Arthur C. Clarke, the famous writer, claimed in 2001 that a photograph taken by the Mars Global Surveyor spacecraft showed vegetation on Mars. The objects are shaped like banyan trees, and appear during the planet’s spring, he observed; his certainty that the photo showed life was in the “high 90s.”
I was excited about that because the large, spreading patches did look like vegetation.
[View taken by Mars Orbital Surveyor shows strange tree-like patterns at Mars’ south pole.]
But in 2007 Clarke’s notion was disproved. Now, detailed photos released a few days ago serve to underline that these objects are not living, but also to show just how delightfully alien Mars is.
The color photographs were taken by the High Resolution Imaging Science Experiment aboard the Mars Reconnaissance Orbiter, which began circling the planet three years ago. HiRISE, managed by the University of Arizona, Tucson, is such a powerful camera that it could spot an astronaut on the surface.
[New photo by HiRISE camera on Mars Reconnaissance Orbiter.]
A University of Arizona news release dated March 25 notes that HiRISE “is seeing signs of spring on Mars.” Taken above the south polar region, the photos show evidence of seasonal change in the polar cap, which is a deposit of frozen carbon dioxide, or dry ice.
The dry ice deposit laid down in the winter may be as much as a meter (39 inches) thick, according to the release, quoting HiRISE deputy principal investigator Candice J. Hansen-Koharcheck, who works at the Jet Propulsion Laboratory, Pasadena, Calif. As warmer weather thaws the dry ice in the spring, the solid carbon dioxide sublimates into the low-pressure atmosphere.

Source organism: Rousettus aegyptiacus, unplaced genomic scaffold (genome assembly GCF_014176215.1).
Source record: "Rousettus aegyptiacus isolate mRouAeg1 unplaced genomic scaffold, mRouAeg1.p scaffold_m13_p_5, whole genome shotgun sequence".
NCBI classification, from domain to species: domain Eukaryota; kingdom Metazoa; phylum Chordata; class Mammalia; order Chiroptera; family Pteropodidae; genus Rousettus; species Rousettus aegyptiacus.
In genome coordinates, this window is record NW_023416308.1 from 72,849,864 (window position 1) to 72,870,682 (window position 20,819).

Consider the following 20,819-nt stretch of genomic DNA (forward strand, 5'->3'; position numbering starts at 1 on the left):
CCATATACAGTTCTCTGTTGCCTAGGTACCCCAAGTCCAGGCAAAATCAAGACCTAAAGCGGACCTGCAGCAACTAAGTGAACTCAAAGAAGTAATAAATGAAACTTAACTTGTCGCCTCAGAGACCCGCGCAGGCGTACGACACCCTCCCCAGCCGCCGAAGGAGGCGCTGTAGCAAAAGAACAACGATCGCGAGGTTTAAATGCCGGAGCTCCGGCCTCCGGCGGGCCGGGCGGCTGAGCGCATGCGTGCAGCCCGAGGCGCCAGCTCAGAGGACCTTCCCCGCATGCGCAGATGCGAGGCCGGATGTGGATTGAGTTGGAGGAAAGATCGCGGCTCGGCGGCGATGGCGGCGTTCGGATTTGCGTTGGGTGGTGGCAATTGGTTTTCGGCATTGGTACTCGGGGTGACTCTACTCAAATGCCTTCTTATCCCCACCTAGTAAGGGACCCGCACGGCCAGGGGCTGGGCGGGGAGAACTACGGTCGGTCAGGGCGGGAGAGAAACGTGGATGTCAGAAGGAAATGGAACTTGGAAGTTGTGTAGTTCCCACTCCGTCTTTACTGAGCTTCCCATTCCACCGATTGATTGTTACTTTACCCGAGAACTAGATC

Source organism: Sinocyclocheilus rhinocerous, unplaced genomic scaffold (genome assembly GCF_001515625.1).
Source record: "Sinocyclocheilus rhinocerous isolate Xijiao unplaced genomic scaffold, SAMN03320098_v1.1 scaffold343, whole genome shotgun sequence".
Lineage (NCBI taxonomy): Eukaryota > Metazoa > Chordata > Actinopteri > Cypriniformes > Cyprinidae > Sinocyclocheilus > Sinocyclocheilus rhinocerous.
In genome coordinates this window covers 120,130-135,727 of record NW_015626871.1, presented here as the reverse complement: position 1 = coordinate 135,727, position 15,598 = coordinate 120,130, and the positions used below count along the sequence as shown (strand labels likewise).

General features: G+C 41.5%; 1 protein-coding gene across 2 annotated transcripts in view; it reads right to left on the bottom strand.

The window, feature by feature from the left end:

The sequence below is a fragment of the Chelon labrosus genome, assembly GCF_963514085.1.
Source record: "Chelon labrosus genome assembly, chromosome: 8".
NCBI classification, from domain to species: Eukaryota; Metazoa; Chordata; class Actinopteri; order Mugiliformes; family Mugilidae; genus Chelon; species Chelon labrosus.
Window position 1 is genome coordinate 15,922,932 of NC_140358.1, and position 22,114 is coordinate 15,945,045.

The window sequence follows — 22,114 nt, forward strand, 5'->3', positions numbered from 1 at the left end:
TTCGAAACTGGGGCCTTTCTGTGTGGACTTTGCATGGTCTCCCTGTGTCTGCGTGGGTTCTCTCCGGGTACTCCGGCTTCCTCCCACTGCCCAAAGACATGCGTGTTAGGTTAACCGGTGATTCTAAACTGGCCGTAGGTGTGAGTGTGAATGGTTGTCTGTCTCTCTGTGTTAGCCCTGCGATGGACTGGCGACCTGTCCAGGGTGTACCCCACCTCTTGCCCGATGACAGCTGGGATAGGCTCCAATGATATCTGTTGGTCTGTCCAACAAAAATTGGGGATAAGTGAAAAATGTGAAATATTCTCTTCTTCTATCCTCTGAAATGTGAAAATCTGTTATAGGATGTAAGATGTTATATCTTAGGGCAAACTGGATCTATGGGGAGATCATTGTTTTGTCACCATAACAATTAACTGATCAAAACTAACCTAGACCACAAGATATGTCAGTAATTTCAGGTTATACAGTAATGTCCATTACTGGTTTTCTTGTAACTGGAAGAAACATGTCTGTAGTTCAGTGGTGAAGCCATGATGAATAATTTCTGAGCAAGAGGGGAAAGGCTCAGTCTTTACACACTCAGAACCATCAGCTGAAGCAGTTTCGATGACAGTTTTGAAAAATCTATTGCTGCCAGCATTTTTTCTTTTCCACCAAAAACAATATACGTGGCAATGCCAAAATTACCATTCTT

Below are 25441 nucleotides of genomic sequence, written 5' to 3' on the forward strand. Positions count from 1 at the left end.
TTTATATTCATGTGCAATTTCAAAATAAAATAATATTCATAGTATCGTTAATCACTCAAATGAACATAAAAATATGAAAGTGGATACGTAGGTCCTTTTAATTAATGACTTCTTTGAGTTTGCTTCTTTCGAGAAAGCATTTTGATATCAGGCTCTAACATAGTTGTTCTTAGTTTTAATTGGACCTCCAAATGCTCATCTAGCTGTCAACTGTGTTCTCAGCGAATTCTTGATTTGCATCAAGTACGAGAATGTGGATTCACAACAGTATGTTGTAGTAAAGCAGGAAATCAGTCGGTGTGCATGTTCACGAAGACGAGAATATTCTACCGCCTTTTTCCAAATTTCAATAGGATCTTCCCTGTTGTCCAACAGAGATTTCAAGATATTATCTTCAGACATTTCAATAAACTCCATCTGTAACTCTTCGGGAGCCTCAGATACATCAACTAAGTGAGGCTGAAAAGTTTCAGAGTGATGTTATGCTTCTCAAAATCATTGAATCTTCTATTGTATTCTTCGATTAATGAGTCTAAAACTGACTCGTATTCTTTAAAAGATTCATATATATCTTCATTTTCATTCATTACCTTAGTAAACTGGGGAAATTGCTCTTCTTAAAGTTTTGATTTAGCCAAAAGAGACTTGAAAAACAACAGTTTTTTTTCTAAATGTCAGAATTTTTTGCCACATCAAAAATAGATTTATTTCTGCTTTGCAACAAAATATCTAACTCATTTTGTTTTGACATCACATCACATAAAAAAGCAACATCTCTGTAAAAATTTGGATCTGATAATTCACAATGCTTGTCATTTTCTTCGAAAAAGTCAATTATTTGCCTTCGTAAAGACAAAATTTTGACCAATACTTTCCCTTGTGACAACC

Hansen-Koharcheck was quoted as saying the seasonal ice cap thins from the bottom and gas pressure builds up under the cap. Eventually gaseous carbon dioxide will spout from a weak spot or a crack, “often carrying a little dust from the surface below.”
Swirled by Martian wind, the erupting dust leaves a strange, beautiful pattern on the remaining ice.
Clarke was the author of many science and science-fiction books, including “2001: A Space Odyssey,” a film and book he wrote with the movie director Stanley Kubrick. He is considered the father of the communications satellite and the weather satellite. He died at Sri Lanka, his adopted home, on March 19, 2008, age 90.
While he was wrong about banyan-tree-like vegetation on Mars, doubtless the grand old writer would have been delighted with strange patterns produced by unearthly processes on a neighboring world.
A personal note: For the past 10 weeks I have written blogs to be posted on Mondays, Wednesdays and Fridays. My blogs tend to be more essay than news item, which takes some work. The task is enjoyable but done too often it extracts a toll on an old retired fellow with diabetes. This is especially true because I want to also write a book of astronomical essays, many based on my blogs. Consequently, I’m slacking off. For now I will do blogs for the Tuesday and Thursday editions. If I feel peppier later I may resume the thrice-weekly schedule. — Joe